By ALESHA CADET
Tribune Features Reporter
BAHAMIAN men suffering from prostate cancer can now consider looking into an alternative type of radiation treatment as doctors in Miami, Florida share insight into a non-invasive treatment called CyberKnife Radiosurgery.
According to the website cyberknifemiami.com, treatment with the CyberKnife is shorter and less invasive, and it reduces some or all of the more common side effects of traditional prostate cancer treatments.
Since opening more than a decade ago, the staff and physicians at the CyberKnife Centre have treated more than 3,000 patients with all types of cancerous and non-cancerous conditions.
Radiation oncologist at CyberKnife Miami, Dr Silvio Garcia said what makes the machine so special is the fact that the technology has been developed to where they can give high doses of highly focused radiation to very specific parts of the body and avoid treating adjacent organs and tissues.
“We were the first centre in the south-eastern United States to have this piece of equipment. Since we have gotten this piece of equipment, it has been updated five times. The treatments usually take anywhere from 20 minutes to an hour depending on the area of the body, the dose of radiation, and the compliance of the patient. If the patient moves beyond the ability of the robot to correct for motion, the machine stops. That is why we are able to deliver our radiation with an accuracy of plus or minus one millimetre,” said Dr Garcia.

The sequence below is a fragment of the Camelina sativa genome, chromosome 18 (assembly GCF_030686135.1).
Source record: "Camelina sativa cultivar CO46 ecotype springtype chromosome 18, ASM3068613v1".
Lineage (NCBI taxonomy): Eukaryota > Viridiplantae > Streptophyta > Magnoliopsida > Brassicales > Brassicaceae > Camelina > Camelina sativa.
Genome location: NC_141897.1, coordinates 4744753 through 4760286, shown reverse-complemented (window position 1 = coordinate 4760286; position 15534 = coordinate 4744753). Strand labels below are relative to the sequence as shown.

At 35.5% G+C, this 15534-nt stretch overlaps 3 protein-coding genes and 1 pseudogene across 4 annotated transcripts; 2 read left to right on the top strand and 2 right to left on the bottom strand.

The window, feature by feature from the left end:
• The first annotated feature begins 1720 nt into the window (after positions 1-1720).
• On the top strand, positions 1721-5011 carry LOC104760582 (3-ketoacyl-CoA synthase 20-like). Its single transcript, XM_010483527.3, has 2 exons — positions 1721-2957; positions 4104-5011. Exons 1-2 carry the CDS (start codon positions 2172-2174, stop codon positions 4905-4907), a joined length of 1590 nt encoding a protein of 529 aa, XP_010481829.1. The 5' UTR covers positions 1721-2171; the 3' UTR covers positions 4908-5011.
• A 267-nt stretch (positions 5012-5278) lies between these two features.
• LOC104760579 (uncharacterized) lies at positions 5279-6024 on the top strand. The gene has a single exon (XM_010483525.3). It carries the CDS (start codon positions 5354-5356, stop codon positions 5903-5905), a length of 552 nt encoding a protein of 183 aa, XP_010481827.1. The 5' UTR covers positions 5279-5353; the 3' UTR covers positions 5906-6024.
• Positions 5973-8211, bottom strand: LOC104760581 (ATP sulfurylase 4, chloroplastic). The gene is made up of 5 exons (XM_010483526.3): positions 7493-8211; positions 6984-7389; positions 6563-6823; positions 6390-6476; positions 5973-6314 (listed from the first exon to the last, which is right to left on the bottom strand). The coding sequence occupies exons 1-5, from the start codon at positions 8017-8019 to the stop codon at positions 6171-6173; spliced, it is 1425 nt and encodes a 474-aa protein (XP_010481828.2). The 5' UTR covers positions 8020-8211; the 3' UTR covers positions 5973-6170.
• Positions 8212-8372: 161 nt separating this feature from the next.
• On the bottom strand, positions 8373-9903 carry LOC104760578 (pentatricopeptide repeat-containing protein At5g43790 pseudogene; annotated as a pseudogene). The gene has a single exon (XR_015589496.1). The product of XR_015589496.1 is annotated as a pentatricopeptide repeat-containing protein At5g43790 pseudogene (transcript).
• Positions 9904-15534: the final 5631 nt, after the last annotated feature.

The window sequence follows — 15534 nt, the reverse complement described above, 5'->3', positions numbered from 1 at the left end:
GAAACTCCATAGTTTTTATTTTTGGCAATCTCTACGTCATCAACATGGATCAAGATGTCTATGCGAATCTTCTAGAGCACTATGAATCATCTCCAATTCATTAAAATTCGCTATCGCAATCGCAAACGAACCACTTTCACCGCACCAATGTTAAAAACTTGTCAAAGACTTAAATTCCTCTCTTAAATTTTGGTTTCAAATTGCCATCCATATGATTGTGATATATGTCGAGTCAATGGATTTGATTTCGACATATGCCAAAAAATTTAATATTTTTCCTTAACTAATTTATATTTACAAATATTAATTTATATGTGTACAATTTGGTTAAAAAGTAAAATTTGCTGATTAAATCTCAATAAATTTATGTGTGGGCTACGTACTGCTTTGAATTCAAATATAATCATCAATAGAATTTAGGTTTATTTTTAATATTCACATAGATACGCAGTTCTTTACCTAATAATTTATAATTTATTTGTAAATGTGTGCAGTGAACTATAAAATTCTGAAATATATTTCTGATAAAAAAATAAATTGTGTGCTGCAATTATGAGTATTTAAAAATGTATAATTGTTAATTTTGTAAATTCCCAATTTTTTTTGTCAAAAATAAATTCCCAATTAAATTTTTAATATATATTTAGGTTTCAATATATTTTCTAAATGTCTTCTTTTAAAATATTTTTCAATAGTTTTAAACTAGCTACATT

He said the machine is also able to treat illnesses such as brain tumours, throat cancer, lung cancer, pancreatic cancer, spinal tumours, acoustic neuromas and meningioma.
The website stated that the treatment for prostate cancer depends on the stage of the cancer, the patient’s age and overall health.
“In select cases, men with very slow growing prostate cancer who are older or have other major health problems may forgo treatment initially. Instead, doctors closely monitor their cancer growth and symptoms. For men who are at higher risk, traditional treatment routes include surgery, radiation therapy, cryosurgery, hormone therapy and in some cases chemotherapy. Unfortunately, the side effects from these methods can be harsh and emotionally difficult for some men. The type of side effects that you experience may depend on the type of treatment or combination of treatments that you receive. Side effects may include impotence, sterility, incontinence, diarrhoea, loss of appetite, fatigue, low blood counts, an increased risk for infection and bleeding,” the centre said.
Dr Garcia said the beauty of the machine also stems from having over 1,000 different positions to which to deliver radiation from. He said they can treat in many cases, not all of course because every patient is different, tumours that have been previously treated. He describes it as “one more weapon in the war against cancer.”
“Traditional radiation therapy for prostate cancer usually takes about eight weeks, five days a week. We can deliver this radiation in five treatments. However, not every patient that walks in the door is a candidate for the CyberKnife. You have to be clinically evaluated and it depends on how big the tumour is. We have to make sure that the tumour has not extended or spread beyond the limits that we can do with the CyberKnife,” said Dr Garcia.
Dr Garcia said he is grateful for persons spreading information about CyberKnife in the Bahamas because it is important and they want to get the word out to as many persons as possible.
“This is something that can help a lot of people. The vast majority of our patients were extremely happy about it. The CyberKnife is not a magic bullet or a cure-all, but we have a number of patients with extremely good results. We had a guy that came in for a treatment one morning and got married later on that evening. These treatments are very well tolerated,” said Dr Garcia.